Internal transactions and token transfers are essential components of the Ethereum blockchain. In this article, we'll explain what internal transactions and token transfers are and how they work in Trezor Suite.
An Ethereum internal transaction is an off-chain event that occurs when a message call is executed via a smart contract, for example, distributing tokens among multiple parties. These transactions do not have cryptographic signatures and are not recorded on the main Ethereum blockchain. To monitor the effects of internal transactions, a specialized node designed for tracking such off-chain events must be employed. These nodes enable users to view the results of the value transfer or contract call that otherwise remain off-chain..
Internal transaction are named based on the parsed method name:
- The most common internal transaction is the Transfer method, which transfers tokens between accounts
- Commit is used to commit changes to a smart contract
- Set addr is used to set the address of a contract
- Mint is used to create new tokens
These methods are defined by the smart contract and can be used for a variety of purposes, depending on the design of the contract.
Token transfers are transfers of tokens between addresses on the Ethereum blockchain. Tokens can be transferred between any two addresses, whether they are user-controlled accounts or smart contracts.
Token transfers are currently available for ERC20, ERC721, and ERC1155 tokens. These tokens are commonly used in decentralized applications (dApps) built on the Ethereum blockchain.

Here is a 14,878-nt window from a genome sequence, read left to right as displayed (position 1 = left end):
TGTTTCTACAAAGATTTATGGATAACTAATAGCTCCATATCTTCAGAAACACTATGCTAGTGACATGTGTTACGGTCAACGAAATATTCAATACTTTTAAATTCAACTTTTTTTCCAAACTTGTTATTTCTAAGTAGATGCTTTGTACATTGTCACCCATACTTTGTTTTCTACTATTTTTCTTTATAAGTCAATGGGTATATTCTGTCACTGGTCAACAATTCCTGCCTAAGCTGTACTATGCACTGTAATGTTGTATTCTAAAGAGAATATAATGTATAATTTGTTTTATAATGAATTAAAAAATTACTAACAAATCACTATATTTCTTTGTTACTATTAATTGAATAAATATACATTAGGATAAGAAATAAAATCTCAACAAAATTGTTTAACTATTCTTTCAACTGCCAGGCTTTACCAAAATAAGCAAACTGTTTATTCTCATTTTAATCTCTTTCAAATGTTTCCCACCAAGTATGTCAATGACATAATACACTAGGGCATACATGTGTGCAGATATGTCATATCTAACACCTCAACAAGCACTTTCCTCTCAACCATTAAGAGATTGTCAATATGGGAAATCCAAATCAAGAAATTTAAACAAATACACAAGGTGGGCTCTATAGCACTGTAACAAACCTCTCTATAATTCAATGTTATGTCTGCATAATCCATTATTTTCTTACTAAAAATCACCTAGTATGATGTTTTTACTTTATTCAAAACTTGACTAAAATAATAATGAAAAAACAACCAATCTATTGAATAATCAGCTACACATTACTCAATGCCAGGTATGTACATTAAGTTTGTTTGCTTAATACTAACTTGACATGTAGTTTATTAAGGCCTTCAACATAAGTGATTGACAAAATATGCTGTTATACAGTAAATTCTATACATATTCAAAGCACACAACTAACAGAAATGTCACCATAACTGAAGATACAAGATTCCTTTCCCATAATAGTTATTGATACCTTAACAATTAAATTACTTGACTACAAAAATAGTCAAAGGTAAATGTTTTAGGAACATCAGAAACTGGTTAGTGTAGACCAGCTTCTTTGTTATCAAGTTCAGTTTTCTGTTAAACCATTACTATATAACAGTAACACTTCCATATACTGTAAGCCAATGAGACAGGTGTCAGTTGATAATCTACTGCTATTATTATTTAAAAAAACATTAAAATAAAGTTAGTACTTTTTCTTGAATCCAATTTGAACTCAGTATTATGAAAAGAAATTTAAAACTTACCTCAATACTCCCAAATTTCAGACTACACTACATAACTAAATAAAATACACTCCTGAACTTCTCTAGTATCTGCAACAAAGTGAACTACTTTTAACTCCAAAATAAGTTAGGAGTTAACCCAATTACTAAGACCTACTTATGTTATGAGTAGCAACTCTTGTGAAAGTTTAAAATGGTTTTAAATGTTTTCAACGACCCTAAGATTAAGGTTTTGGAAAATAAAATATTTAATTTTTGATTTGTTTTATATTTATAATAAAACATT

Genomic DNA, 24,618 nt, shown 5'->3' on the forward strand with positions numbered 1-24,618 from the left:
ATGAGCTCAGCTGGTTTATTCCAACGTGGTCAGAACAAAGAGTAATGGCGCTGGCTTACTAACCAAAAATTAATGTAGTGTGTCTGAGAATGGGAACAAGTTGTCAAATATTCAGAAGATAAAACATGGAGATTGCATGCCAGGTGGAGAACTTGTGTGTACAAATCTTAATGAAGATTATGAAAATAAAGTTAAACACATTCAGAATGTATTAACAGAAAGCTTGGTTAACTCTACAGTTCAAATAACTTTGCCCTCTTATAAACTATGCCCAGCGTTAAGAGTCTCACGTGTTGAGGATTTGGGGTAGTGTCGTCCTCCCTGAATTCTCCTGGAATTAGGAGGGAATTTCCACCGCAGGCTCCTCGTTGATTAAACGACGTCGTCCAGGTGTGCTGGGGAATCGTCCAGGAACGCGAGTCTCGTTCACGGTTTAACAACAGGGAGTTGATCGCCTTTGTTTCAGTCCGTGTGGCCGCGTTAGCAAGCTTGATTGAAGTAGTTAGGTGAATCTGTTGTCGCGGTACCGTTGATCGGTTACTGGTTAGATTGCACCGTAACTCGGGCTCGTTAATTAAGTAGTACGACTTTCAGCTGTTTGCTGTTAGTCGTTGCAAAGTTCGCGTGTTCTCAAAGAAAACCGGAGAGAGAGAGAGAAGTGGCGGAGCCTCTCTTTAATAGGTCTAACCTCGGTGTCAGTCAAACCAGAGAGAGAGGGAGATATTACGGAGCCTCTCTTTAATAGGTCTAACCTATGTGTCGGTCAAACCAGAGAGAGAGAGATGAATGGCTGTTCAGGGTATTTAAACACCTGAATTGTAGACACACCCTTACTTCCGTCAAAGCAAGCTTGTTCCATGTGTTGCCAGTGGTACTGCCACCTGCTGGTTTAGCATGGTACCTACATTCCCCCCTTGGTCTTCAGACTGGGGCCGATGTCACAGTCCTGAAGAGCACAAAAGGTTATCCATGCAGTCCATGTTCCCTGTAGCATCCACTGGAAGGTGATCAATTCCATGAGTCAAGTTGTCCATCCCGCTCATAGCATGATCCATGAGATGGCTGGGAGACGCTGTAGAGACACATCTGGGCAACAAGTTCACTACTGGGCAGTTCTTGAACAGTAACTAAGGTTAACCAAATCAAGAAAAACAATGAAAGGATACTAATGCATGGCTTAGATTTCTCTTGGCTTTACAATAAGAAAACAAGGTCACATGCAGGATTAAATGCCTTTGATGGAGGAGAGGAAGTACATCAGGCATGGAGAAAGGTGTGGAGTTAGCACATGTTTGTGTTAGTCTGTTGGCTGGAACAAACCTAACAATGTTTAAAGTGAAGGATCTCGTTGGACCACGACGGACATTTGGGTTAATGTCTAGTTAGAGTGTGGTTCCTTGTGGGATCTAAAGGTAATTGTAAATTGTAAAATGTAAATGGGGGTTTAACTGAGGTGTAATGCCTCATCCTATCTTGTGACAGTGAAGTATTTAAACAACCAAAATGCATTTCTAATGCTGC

For more information about using dApps with your Trezor check out this article about MetaMask and Trezor.
The Inputs/Outputs section presents a clear display of internal transfers and token transfers, enabling a straightforward comprehension of how the transaction is transferring value across diverse addresses. When examining Ethereum transactions, comprehending the internal transactions and token transfers that occur during the process can be advantageous.
To aid in this, the Ethereum transaction detail page features an "Analyze in Blockbook" banner that permits users to observe the intermediate steps in the transaction.
Additionally, tokens are now sorted based on three rules: USD balance (highest first), length of name (shortest first), and alphabetically.
Understanding internal transactions and token transfers is essential for anyone working with Ethereum transactions.
By taking the time to understand these concepts and utilizing the tools available for analyzing transactions, users will have more intormation about thier transaction and make better-informed decisions when working with the Ethereum blockchain.